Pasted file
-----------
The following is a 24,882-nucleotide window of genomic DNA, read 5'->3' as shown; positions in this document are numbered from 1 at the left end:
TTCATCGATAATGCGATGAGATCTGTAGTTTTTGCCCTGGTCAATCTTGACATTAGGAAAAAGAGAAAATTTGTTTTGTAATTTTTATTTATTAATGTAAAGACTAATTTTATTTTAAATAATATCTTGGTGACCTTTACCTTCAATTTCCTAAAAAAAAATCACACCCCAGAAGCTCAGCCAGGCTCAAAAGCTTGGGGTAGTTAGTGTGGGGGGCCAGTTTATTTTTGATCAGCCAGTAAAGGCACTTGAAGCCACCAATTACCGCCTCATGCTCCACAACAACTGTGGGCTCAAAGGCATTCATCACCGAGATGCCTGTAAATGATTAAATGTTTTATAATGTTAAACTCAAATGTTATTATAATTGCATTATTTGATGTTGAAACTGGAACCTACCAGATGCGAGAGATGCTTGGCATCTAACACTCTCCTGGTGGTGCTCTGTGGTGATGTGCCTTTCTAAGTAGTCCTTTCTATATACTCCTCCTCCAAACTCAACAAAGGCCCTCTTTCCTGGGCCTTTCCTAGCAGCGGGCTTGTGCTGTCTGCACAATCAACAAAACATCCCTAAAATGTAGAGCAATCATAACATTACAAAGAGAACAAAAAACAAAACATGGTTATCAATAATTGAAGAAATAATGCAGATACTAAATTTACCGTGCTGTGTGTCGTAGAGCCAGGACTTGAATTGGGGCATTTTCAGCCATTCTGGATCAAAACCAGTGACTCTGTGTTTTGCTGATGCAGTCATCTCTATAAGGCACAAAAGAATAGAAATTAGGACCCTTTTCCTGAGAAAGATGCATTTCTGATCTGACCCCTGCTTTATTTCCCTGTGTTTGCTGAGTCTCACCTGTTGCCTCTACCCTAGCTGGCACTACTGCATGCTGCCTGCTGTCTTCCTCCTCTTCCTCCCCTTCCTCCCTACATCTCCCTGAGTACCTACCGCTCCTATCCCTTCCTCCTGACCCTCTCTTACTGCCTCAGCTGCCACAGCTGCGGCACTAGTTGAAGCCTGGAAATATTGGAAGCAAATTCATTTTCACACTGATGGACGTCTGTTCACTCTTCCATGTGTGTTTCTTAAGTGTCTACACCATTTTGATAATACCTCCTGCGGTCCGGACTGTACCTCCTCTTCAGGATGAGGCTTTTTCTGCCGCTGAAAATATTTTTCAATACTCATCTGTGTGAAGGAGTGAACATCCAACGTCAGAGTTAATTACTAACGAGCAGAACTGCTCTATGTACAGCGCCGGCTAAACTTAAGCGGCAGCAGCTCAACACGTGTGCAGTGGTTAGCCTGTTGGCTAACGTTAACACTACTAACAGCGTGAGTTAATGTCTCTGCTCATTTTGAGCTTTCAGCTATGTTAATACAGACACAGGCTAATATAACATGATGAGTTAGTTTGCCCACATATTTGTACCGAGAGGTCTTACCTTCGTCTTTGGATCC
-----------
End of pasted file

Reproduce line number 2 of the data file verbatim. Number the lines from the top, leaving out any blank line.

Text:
TTCATCGATAATGCGATGAGATCTGTAGTTTTTGCCCTGGTCAATCTTGACATTAGGAAAAAGAGAAAATTTGTTTTGTAATTTTTATTTATTAATGTAAAGACTAATTTTATTTTAAATAATATCTTGGTGACCTTTACCTTCAATTTCCTAAAAAAAAATCACACCCCAGAAGCTCAGCCAGGCTCAAAAGCTTGGGGTAGTTAGTGTGGGGGGCCAGTTTATTTTTGATCAGCCAGTAAAGGCACTTGAAGCCACCAATTACCGCCTCATGCTCCACAACAACTGTGGGCTCAAAGGCATTCATCACCGAGATGCCTGTAAATGATTAAATGTTTTATAATGTTAAACTCAAATGTTATTATAATTGCATTATTTGATGTTGAAACTGGAACCTACCAGATGCGAGAGATGCTTGGCATCTAACACTCTCCTGGTGGTGCTCTGTGGTGATGTGCCTTTCTAAGTAGTCCTTTCTATATACTCCTCCTCCAAACTCAACAAAGGCCCTCTTTCCTGGGCCTTTCCTAGCAGCGGGCTTGTGCTGTCTGCACAATCAACAAAACATCCCTAAAATGTAGAGCAATCATAACATTACAAAGAGAACAAAAAACAAAACATGGTTATCAATAATTGAAGAAATAATGCAGATACTAAATTTACCGTGCTGTGTGTCGTAGAGCCAGGACTTGAATTGGGGCATTTTCAGCCATTCTGGATCAAAACCAGTGACTCTGTGTTTTGCTGATGCAGTCATCTCTATAAGGCACAAAAGAATAGAAATTAGGACCCTTTTCCTGAGAAAGATGCATTTCTGATCTGACCCCTGCTTTATTTCCCTGTGTTTGCTGAGTCTCACCTGTTGCCTCTACCCTAGCTGGCACTACTGCATGCTGCCTGCTGTCTTCCTCCTCTTCCTCCCCTTCCTCCCTACATCTCCCTGAGTACCTACCGCTCCTATCCCTTCCTCCTGACCCTCTCTTACTGCCTCAGCTGCCACAGCTGCGGCACTAGTTGAAGCCTGGAAATATTGGAAGCAAATTCATTTTCACACTGATGGACGTCTGTTCACTCTTCCATGTGTGTTTCTTAAGTGTCTACACCATTTTGATAATACCTCCTGCGGTCCGGACTGTACCTCCTCTTCAGGATGAGGCTTTTTCTGCCGCTGAAAATATTTTTCAATACTCATCTGTGTGAAGGAGTGAACATCCAACGTCAGAGTTAATTACTAACGAGCAGAACTGCTCTATGTACAGCGCCGGCTAAACTTAAGCGGCAGCAGCTCAACACGTGTGCAGTGGTTAGCCTGTTGGCTAACGTTAACACTACTAACAGCGTGAGTTAATGTCTCTGCTCATTTTGAGCTTTCAGCTATGTTAATACAGACACAGGCTAATATAACATGATGAGTTAGTTTGCCCACATATTTGTACCGAGAGGTCTTACCTTCGTCTTTGGATCC